Friday, November 25, 2011

Rules of engagement. A few words about time.

Time will do the talking, 
Years will do the walking.
I'll just find a comfy spot and wait it out...
Patty Griffin

After ten days off, I go back to work tomorrow.

Ten days ago, I saw ten full days off like someone who's dehydrated sees a glass of water. A necessary thing.

This past ten days has been a brief step off the wheel. A refreshing drink of water.

And whoosh. Ten days went by in a flurry. Miles were covered, events were attended, friendships were refreshed.

It all seemed to go so fast.

Not unlike summer turning into winter seemingly overnight, time seems to have taken on a disquietingly speedy tenor as the years go by.

Of course I'm not the first person to think that time seems to be going a whole lot faster. Everyone from Homer Simpson to NPR has posited that time seems to fly faster the more it's been accumulated (

The bottom line seems to indicate that the more experiences we ferret away, the faster we seem to perceive them.

That doesn't fully explain why ten days off seemed to fly by like they were lumped into one fantastic memory jumble.

It doesn't speak to why there are days that seem to last forever.

This whole time thing may come down to simple economics.

Saving time.

Spending time.

For instance, sometimes time is saved by doing one thing in order to spend time doing something else.

And there are other times when time is spent in an attempt to save time later.

But there's another component.


Time seems to go much faster when what you're doing is truly engaging. Captivating. Compelling.

And maybe, as we age, we identify and understand more fully the value of captivating moments.

Being truly engaged and interested in the time you're spending is a double-edged sword. The more you're engaged, the faster time seems to pass.

What I've realized lately is time's going way way too fast. So I can try to save it, unthinkingly spend it, or try to slow down and engage.

And tomorrow it's back to work, back to real life.

I want to slow time down a notch. Even the unexciting, rote, unappealing parts.

I've decided I want to enforce a few more rules of engagement.

Wednesday, November 16, 2011

Black Friday is morphing into Black Thursday. More on Thanksgiving shopping and being grateful.


It's a time for being grateful. It's a time to celebrate kindness, goodness, friends, family, abundance. It's a time to drink a generous mouthful from our collective glass-half-full goblet of good fortune.

When it comes to holidays, Thanksgiving ranks second in popularity, just behind Christmas, according to rankopedia (Christmas, 79.12, Thanksgiving, 59.38.

Everyone has a different intention behind why they prefer one holiday over another. But Thanksgiving seems to have such a genuine motivation. Get together with people. Contemplate the goodness in your life. Give to others. Bake. Cook. Eat. Chat.

Aside from deep grocery store discounts, Thanksgiving seems to remain somewhat untouched by the strong arm of consumerism and acquisition.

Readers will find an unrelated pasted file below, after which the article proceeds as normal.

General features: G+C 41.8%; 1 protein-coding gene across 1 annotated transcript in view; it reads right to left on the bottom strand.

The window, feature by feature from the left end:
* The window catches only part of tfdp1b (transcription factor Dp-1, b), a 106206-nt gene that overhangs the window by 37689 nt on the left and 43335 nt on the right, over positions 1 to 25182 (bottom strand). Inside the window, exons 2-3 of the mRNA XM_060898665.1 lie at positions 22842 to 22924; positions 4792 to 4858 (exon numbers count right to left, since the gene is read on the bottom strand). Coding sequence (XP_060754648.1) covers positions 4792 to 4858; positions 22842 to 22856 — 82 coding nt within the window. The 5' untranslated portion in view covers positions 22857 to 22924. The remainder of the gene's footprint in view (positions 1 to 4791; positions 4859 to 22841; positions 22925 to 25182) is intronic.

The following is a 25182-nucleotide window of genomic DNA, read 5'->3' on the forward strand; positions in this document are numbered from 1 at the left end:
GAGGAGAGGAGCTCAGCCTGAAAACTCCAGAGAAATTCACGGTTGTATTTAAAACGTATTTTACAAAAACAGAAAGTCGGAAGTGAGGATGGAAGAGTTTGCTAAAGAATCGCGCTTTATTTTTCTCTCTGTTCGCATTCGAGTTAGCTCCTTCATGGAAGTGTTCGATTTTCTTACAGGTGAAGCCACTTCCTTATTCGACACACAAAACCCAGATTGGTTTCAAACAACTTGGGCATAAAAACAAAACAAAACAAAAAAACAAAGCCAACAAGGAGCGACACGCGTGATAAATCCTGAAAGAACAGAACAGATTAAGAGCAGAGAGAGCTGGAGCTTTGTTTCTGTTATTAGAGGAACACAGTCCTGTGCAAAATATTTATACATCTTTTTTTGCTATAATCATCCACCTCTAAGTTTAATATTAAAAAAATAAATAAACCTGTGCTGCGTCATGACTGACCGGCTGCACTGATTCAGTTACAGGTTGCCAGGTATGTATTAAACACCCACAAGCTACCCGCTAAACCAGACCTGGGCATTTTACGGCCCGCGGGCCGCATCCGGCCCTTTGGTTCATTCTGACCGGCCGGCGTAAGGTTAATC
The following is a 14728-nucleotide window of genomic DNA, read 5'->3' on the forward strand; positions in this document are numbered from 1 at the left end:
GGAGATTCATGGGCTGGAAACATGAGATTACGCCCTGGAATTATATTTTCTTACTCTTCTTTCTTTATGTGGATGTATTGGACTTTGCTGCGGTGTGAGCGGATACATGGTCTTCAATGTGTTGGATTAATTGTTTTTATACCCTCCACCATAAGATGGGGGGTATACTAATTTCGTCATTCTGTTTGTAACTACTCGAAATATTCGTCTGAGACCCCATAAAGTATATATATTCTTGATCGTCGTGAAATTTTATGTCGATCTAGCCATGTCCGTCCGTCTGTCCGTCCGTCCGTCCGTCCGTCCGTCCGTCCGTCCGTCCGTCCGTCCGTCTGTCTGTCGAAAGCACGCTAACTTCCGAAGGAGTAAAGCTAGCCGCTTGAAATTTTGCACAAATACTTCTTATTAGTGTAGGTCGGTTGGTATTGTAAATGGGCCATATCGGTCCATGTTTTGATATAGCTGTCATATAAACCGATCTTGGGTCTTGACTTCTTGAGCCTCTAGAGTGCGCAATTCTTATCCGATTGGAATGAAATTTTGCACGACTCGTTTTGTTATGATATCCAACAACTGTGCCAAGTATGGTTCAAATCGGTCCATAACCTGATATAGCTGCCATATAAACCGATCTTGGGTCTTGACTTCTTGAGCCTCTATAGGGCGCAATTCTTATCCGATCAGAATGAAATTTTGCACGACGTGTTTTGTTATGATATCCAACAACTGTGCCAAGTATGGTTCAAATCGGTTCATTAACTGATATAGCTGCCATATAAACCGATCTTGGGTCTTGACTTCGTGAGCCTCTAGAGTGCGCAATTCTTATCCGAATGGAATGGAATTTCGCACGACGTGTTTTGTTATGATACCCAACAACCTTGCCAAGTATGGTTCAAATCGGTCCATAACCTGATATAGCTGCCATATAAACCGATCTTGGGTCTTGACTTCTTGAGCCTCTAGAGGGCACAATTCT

Because it's a holiday that's about being thankful, for god's sake. How uncomplicated is that?

Until this year.

This year, many of us will feel compelled to excuse ourselves from the table of thanks a bit early.

Because Black Friday (aptly named because this day puts retailers in the black) has historically unleashed the consumerism tiger.

This year, our culture is apparently deciding to open the cage of seasonal acquisition a day early.

On Thanksgiving.

If you haven't heard, most major retail chains and big box stores have decided to start Black Friday discount shopping on Thanksgiving.

And thankfully, a whole lot of people are fighting back.

A kind of an Occupy Thanksgiving thing, if you will.

Target employee Anthony Hardwick doesn't want to work on Thanksgiving. He wants to spend time with his family. And he's started a movement that's generated over 100,000 signatures in an attempt to convince retailers that people can wait a handful of hours so that he and everyone else can just stop and enjoy some time being thankful

Regardless of how Anthony feels, some stores will be open all day on Thanksgiving.

And retailers have couched this shift by pinning it on consumer demand, but I think that's a load of crap. One Walmart exec mentioned recently that this shift was generated because customers asked for it. Because it's more convenient to stay up later rather than get up earlier.

I don't buy that line of bull.

And I'm not alone.

But the statistics tell the holiday spending tale.

Retailers generate up to 11% of holiday sales on Black Friday weekend (

Part of me is reminded of my last entry - the one where Thanksgiving was moved up in the FDR days in order to invigorate a lifeless economy (

It all seems too coincidental.

Apparently, according to somebody, we must procure.

The sooner the better.

But we don't have to.

My only comment: STOP.

Be thankful. Revel in what you have, not what you might get at a deep discount, that you probably don't even need. Think about people who don't have, and be thankful that you do. Think about keeping your money, your time, your need to get get get.